BE: I was going to ask if the producers always planned on keeping Prez as a major character, but given Ed’s experiences as a teacher, I guess they always did! 

JTF: I guess so, yeah! I didn’t hear about it until Season Three, when they said, “Well, a couple of episodes from now, something pretty serious is going to happen to your character.” And they were talking about me getting involved in an accidental shooting, where I kill another police officer, and I thought, oh, no, that’s it, I’m done on the show! 

BE: (Laughs

These guys and girls playing the school kids really had a real respect for the seriousness of the show and the seriousness of the craft.  It was just like working with any other bunch of actors. They were just a little bit shorter. 

JTF: But they gave me a hint that there was something around the corner, and that they were going to change directions for me in the next season…and I couldn’t have been more happy. I mean, I really missed working with some of my friends on the detail, the actors like Clarke Peters and Dominic West and Sonja Sohn…we got to be good friends over the years. Lance Reddick. But I hardly saw them at all last season. But on the other hand, the story entering the classroom was really, really meaningful for me. I mean, I think a lot of viewers felt that way, too. It’s just that the huge numbers of city kids who are left behind and are underserved by the educational system, and the teachers who are, in many cases, really doing heroes’ work to try to keep these kids from going astray for good…those are stories that I think are just so important to tell, and, well, I was just really proud to be a part of it. 

BE: You went from interacting strictly with adults to dealing mostly with kids. 

JTF: Yeah! 

BE: Was that a challenge as an actor? 

JTF: Um, it might’ve been in another situation, but these guys were just total pros. I think, just like the rest of the cast of “The Wire,” these guys and girls playing the school kids really had a real respect for the seriousness of the show and the seriousness of the craft. They took acting very seriously and did their homework and, you know, it was just like working with any other bunch of actors. They were just a little bit shorter. (Laughs) You know? They were really great scene partners, all the way along. 

BE: Did you do any research with actual Baltimore teachers to prepare yourself, or did you kind of rely on Ed’s experiences to guide you? 

JTF: Uh…how about I’ve been married to one for seven years? 

BE: That’ll do it! (Laughs) That’ll help! 

They were talking about me getting involved in an accidental shooting, where I kill another police officer, and I thought, oh, no, that's it, I'm done on the show!

JTF: My wife, when we met…she is not now a Baltimore teacher, but when we met ten years ago, she had just finished a two-year stint as a teacher for Booker T. Washington Middle School, in Baltimore, and had gone on to teaching two years in Harlem, at a middle school in the public schools in Manhattan. So she had an identical experience to Prez. She was…the school Prez teaches in might as well have been the exact same school that she taught in, so I had had… (Laughs) …I had heard quite a lot of stories and tales and lessons from her long before this acting part even came up. And once it did come up, yeah, she was a great resource. She would talk about the scenes with me before I shot them and give me…not acting advice, but just talking about what her experience was like. And 99 times out of 100, she’d hear about a story that was coming up in a script and say, “Oh, yeah, that’s right on the money. That’s exactly the kind of thing that happens…and exactly the kind of thing that happened to me!” So, you know, from violence in the classroom to students using 20-year-old textbooks that have half the pages ripped out and not even being able to take them home before there aren’t enough books, and all the things that the lack of resources and the lack of support at home that a lot of the kids have, and the troubles that they bring from the street right into the classroom…those are daily occurrences.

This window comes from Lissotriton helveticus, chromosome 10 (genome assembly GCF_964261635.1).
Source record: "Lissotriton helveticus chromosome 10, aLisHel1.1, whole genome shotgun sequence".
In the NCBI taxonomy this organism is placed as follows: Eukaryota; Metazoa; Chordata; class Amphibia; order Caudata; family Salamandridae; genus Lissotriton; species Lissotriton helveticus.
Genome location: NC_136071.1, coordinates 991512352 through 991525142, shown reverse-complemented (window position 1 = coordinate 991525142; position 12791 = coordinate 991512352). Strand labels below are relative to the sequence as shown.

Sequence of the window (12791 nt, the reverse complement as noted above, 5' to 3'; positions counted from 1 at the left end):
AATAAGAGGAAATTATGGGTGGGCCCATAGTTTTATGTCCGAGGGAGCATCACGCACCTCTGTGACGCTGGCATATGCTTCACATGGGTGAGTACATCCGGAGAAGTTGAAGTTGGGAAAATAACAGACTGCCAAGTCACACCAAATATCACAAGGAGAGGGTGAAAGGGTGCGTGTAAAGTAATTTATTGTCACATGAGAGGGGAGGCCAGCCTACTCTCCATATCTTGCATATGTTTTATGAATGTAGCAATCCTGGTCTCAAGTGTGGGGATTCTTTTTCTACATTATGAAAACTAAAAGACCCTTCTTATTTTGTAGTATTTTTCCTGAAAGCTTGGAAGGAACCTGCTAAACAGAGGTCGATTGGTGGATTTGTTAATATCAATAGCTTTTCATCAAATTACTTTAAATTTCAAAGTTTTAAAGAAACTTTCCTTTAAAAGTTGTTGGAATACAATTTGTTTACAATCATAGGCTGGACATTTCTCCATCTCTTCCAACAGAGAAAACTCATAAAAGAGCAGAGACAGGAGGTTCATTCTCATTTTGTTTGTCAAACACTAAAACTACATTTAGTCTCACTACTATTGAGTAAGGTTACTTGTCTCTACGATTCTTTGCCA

BE: Prez kind of gets lectured on sticking to the curriculum, and that’s something that my mother – she’s a retired teacher – often found herself battling toward the end of her career. What are your personal thoughts on teachers being permitted to venture outside the box? 

JTF: I’m not… (Hesitates) This is where I feel like I have to say, “I’m not a teacher, but I play one on TV.” (Laughs) So I don’t have the expert knowledge. I don’t know what the proper… (Hesitates again) I think it’s undeniable that the circumstances in city schools are special, are so dire that nobody can tell the teachers how best to do their jobs…because you don’t know unless you’re standing up there in the classroom. If everything else was equal and things were regular and could be counted on…things like resources, kids having enough to eat and getting sleep at night, and things like that…then you might able to say, “And this is the way you should teach them, and this is the way you’re required to teach them.” But all those things aren’t that way. There’s too much chaos, and so I think that each teacher’s really on his or her own to try to find a way that works. And, yeah, sure, that means bucking the system a lot of the times. I’m sure. I would never fault a teacher for going outside the curriculum or whatever they need to do to try and get a result.